Space industrialization and the G20
by Vidvuds Beldavs, Jeffrey Sommers, and Gregory Anderson
|The heightened interest in space, resulting not only from the Chelyabinsk event but also from achievements and developments in commercial space, suggest that the topic of space industrialization has a reasonable chance of being considered on the agenda of the G20.|
Russia is currently the presiding nation of the G20. By coincidence, G20 meetings were underway in Moscow at the time of the meteor explosion over Chelyabinsk, a major industrial city in Siberia. Russia is the only country in the world that has suffered significant damage from impact by cosmic bodies in modern times. In 1908, the Tunguska region of Siberia witnessed a major explosion of an extraterrestrial object that burned and leveled trees for an area the size of Los Angeles. Understandably, Russia is now considering a significantly expanded planetary defense initiative against asteroid and comet impacts. It’s possible planetary defense will be discussed during G20 meetings that will continue throughout 2013, culminating in the G20 Summit Conference in St. Petersburg on September 5-6. However, the primary topics on the G20 Agenda are to develop a plan to drive global economic growth:
The discussion of the whole range of the closely intertwined items of the G20 agenda has been planned around the three overarching priorities, all focused on igniting a new cycle of economic growth. We also look upon them as the three watchwords for the Russian G20 Presidency:
- Growth through quality jobs and investment;
- Growth through trust and transparency;
- Growth through effective regulation.
More information about the G20 can be found at http://en.g20russia.ru/.
In our recent essay here (see “Back to the future: Space and escaping the gravitational pull of economic crisis”, The Space Review, November 19, 2012), we suggested that space industrialization can pull the world out of economic crisis. The heightened interest in space, resulting not only from the Chelyabinsk event but also from achievements and developments in commercial space, suggest that the topic of space industrialization has a reasonable chance of being considered on the agenda of the G20. There are multiple upcoming meetings of various G20 working groups primarily in Russia, but also in Washington, Geneva, and Paris. Space development advocacy groups should be able to find ways to present their views to delegates to these various sessions that come before the September Summit. What’s needed is a position statement similar to the NSS-Kalam SBSP initiative launched on November 4, 2010.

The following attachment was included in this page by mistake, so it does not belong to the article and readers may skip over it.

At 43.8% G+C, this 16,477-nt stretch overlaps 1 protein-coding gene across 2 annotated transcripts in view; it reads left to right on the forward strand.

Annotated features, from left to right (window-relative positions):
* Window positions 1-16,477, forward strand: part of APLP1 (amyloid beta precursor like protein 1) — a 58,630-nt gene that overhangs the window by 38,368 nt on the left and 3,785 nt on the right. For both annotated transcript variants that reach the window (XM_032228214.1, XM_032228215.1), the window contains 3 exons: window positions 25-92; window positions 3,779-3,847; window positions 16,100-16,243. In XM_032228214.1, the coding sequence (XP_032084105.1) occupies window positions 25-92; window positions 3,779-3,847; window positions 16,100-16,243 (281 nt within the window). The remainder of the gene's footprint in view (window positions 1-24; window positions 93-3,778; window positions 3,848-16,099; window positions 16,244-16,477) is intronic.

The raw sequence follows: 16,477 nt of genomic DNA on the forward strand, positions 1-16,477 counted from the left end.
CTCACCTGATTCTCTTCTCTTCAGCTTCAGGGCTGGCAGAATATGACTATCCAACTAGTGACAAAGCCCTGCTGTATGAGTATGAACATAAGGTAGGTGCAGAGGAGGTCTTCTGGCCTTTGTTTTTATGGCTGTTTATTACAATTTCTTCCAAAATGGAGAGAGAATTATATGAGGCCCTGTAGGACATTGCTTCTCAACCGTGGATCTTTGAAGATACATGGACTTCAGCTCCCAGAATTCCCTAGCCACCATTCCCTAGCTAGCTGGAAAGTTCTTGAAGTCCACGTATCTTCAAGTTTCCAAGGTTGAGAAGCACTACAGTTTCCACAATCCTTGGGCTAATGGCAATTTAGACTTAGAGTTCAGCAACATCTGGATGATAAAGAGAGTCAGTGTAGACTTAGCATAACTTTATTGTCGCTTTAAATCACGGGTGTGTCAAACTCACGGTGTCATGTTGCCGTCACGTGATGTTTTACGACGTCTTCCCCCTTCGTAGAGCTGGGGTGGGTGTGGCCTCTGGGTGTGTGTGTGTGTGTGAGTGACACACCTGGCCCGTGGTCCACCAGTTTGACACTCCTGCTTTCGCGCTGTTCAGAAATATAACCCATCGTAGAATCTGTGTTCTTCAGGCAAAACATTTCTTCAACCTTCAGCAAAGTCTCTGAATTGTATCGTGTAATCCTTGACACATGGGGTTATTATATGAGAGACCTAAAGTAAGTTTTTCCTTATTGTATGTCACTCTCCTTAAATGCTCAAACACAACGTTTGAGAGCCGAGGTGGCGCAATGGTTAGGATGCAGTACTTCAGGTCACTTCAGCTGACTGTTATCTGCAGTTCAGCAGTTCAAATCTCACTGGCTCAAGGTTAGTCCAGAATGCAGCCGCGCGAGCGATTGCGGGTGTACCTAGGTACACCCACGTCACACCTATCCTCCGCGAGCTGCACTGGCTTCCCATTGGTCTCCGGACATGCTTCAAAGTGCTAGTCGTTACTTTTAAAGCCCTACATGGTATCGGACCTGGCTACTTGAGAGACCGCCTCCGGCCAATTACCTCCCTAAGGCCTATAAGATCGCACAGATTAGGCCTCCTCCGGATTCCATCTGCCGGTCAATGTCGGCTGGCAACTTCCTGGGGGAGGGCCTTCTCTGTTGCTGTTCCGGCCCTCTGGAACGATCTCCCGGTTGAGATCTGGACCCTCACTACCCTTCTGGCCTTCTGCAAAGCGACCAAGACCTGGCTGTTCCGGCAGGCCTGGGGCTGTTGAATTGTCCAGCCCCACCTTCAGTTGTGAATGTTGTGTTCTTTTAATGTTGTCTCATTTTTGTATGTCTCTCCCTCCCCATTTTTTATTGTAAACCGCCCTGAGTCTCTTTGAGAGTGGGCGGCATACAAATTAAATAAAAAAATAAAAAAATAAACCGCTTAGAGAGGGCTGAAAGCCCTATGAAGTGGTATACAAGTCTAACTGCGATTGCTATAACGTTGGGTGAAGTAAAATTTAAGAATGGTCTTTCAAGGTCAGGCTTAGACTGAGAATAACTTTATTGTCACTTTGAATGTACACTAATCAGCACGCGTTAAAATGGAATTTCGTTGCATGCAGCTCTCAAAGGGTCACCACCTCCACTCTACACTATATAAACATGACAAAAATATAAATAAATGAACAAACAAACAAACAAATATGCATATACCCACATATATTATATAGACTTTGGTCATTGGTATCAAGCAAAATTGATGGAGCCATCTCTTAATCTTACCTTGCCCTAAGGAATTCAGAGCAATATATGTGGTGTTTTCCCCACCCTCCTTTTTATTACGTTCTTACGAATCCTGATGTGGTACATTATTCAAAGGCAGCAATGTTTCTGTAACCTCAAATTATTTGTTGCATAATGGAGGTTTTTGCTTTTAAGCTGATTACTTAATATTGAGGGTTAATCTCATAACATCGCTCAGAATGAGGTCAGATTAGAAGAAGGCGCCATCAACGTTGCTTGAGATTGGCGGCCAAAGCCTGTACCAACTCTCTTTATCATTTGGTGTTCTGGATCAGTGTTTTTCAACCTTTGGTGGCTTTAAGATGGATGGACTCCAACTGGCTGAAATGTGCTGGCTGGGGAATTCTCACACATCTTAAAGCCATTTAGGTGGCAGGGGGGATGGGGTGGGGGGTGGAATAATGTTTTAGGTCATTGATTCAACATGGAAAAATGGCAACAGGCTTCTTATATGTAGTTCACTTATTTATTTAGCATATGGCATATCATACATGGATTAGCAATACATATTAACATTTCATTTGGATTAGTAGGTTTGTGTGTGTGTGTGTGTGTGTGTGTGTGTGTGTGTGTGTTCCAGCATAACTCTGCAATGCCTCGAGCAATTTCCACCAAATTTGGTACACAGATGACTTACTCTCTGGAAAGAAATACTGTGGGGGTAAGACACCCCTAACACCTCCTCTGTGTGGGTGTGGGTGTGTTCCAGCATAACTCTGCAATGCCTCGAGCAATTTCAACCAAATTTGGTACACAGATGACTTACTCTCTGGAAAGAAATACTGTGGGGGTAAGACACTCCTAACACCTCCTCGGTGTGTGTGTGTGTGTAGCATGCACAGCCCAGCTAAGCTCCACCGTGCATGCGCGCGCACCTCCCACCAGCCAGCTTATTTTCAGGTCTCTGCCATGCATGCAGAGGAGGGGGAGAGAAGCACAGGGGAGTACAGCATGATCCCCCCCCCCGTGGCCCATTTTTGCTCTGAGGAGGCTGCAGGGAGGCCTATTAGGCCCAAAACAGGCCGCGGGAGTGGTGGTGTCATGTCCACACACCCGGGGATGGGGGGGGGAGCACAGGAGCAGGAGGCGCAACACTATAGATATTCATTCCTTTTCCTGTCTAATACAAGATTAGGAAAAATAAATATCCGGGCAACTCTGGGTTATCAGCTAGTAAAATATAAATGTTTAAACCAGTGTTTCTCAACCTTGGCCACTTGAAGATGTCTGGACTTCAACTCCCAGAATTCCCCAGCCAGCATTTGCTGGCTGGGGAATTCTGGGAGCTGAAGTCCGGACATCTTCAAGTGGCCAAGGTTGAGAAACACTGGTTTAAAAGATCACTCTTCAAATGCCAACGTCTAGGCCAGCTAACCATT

Below is a draft position statement for presentation to the G20. We welcome comments and suggestions. Ideally, a group would meet physically or electronically to develop a statement that would satisfy the members of the NSS and other groups, and then inform multiple G20 delegates about the topic. If a delegate buys into the idea, then a press conference could be organized similar to the NSS-Kalam event. Note that while Russia is presides over the G20 in 2013, Australia will follow in 2014 and Turkey in 2015.
The recent Chelyabinsk meteor impact is a reminder of the potential for great destruction from asteroid impact and the need for planetary defense. Concurrently, asteroids, the Moon, and other planetary bodies have resources with considerable economic value with some asteroids estimated to hold trillions of dollars worth of valuable resources. Technologies are under development for both planetary defense and for mining the Moon and asteroids with states, private companies, and numerous non-governmental organizations involved.
|We call on the G20 to organize a global space summit conference in 2014 to address three interlinked space challenges.|
The Outer Space Treaty, first published in January 1967 and now signed by over 100 countries, is the basis for international space law but does not provide clear guidance for commercial activities by private firms nor by the various non-governmental actors. Yet the essentially limitless resources in space hold the potential to accelerate global economic growth, create millions of good jobs with the sustainable capacity for stable growth for decades to come, while defending the Earth from asteroid impact and mitigating the effects of climate change through carbon-free delivery of electricity to the remotest regions of the world.
We call on the G20 to organize a global space summit conference in 2014 to address the following three interlinked challenges that require a shared framework of legal understandings and infrastructure: